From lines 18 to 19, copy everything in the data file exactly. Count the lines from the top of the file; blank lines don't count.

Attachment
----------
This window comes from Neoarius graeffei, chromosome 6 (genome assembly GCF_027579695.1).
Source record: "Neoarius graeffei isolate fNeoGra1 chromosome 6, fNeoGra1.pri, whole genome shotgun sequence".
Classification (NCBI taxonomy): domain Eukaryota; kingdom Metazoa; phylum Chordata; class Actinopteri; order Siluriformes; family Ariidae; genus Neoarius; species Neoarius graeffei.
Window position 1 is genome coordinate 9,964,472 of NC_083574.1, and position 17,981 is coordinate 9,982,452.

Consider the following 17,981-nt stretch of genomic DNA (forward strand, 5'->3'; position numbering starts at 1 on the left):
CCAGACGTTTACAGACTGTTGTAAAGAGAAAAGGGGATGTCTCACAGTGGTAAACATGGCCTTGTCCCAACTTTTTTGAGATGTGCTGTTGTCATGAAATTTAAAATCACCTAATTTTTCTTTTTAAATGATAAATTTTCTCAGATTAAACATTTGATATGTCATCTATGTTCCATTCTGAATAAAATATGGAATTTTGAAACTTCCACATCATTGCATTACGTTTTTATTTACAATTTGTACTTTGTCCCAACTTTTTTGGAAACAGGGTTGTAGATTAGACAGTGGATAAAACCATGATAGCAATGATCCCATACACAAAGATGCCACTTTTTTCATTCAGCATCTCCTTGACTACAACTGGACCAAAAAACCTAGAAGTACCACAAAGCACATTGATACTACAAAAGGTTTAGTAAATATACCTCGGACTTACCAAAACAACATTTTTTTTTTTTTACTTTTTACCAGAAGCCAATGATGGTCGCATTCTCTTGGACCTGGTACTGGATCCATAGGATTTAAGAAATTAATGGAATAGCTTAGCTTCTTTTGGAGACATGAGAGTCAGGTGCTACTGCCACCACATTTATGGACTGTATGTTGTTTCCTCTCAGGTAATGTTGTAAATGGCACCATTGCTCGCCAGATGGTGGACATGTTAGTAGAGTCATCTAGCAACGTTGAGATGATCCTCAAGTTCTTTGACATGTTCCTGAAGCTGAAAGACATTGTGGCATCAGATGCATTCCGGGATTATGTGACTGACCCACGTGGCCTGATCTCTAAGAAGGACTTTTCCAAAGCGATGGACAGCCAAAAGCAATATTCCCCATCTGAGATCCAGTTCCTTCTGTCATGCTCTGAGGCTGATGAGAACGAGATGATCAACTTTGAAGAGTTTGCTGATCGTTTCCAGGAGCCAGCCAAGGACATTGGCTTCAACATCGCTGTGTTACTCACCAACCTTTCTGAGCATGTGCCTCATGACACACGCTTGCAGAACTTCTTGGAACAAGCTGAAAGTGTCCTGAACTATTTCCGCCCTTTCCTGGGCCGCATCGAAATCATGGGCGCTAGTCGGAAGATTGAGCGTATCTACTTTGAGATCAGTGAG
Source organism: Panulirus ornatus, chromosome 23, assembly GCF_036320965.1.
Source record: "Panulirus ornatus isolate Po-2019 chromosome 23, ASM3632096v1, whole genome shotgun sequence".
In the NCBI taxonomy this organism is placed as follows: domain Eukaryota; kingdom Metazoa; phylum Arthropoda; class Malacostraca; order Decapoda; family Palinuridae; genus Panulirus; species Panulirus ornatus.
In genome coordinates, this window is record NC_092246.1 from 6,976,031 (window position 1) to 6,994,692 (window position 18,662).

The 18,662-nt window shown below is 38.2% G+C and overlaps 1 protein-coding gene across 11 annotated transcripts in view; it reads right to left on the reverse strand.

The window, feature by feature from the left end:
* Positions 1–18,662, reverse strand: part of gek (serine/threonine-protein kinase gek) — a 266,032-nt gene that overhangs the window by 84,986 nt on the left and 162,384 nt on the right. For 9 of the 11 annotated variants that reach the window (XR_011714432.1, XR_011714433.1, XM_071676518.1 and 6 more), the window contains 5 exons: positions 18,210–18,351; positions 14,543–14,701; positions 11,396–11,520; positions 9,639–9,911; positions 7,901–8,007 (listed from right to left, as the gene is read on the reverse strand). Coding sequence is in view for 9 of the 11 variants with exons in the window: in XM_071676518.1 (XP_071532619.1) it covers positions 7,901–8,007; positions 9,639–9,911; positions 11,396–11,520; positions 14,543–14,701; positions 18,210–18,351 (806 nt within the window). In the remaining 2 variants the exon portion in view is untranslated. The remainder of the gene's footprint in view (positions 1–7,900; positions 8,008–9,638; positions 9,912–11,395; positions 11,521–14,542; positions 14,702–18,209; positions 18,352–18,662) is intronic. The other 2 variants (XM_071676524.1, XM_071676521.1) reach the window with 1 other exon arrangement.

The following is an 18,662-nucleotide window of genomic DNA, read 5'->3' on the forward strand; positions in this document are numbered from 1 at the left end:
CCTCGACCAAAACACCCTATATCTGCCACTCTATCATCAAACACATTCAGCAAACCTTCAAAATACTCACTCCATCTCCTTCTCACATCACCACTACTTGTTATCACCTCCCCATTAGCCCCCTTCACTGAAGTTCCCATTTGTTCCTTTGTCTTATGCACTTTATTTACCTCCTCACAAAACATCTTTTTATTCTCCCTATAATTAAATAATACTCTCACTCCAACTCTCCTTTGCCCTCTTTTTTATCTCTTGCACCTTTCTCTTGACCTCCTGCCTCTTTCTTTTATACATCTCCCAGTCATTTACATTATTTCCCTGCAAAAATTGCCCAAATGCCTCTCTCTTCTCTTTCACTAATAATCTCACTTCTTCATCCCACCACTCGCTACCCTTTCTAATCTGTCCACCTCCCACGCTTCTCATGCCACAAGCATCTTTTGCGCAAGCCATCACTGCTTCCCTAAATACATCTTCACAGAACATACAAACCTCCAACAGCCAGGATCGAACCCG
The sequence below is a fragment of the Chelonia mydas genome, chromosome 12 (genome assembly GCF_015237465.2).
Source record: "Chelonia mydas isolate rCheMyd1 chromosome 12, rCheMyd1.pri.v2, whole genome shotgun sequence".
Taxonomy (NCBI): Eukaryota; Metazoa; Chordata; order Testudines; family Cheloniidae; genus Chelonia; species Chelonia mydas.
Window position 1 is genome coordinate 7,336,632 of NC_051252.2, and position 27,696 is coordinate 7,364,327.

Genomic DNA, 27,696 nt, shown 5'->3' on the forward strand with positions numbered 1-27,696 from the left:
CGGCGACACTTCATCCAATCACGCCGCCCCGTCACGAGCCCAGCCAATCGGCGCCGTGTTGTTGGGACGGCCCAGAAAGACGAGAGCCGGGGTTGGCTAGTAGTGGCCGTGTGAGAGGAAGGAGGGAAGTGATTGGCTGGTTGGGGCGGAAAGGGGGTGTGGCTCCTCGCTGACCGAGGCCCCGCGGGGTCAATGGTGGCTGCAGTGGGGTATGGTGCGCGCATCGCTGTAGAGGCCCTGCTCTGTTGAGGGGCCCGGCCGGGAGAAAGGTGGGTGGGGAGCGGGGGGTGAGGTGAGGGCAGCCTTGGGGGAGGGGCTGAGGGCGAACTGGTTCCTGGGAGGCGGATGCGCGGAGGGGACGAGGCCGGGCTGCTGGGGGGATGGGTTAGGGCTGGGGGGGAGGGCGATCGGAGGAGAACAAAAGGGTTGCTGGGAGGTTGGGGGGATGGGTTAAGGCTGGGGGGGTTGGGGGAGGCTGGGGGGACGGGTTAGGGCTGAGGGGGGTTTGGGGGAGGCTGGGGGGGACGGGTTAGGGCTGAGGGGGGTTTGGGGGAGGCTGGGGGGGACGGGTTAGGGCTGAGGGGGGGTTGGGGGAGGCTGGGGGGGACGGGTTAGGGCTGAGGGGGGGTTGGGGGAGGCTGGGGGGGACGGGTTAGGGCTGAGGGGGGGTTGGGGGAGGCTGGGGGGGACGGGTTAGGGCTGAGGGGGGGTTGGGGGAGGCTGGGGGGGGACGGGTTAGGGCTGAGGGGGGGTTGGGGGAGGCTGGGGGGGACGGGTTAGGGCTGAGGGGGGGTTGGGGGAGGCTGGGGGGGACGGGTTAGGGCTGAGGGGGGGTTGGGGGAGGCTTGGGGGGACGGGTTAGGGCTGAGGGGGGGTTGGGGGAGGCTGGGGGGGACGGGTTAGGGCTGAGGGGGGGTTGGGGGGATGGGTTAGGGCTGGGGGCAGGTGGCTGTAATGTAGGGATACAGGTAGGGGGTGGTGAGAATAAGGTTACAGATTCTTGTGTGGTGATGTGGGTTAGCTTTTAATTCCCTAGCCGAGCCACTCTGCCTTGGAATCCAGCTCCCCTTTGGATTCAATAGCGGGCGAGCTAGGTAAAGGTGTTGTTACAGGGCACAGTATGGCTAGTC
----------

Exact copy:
Taxonomy (NCBI): Eukaryota; Metazoa; Chordata; order Testudines; family Cheloniidae; genus Chelonia; species Chelonia mydas.
Window position 1 is genome coordinate 7,336,632 of NC_051252.2, and position 27,696 is coordinate 7,364,327.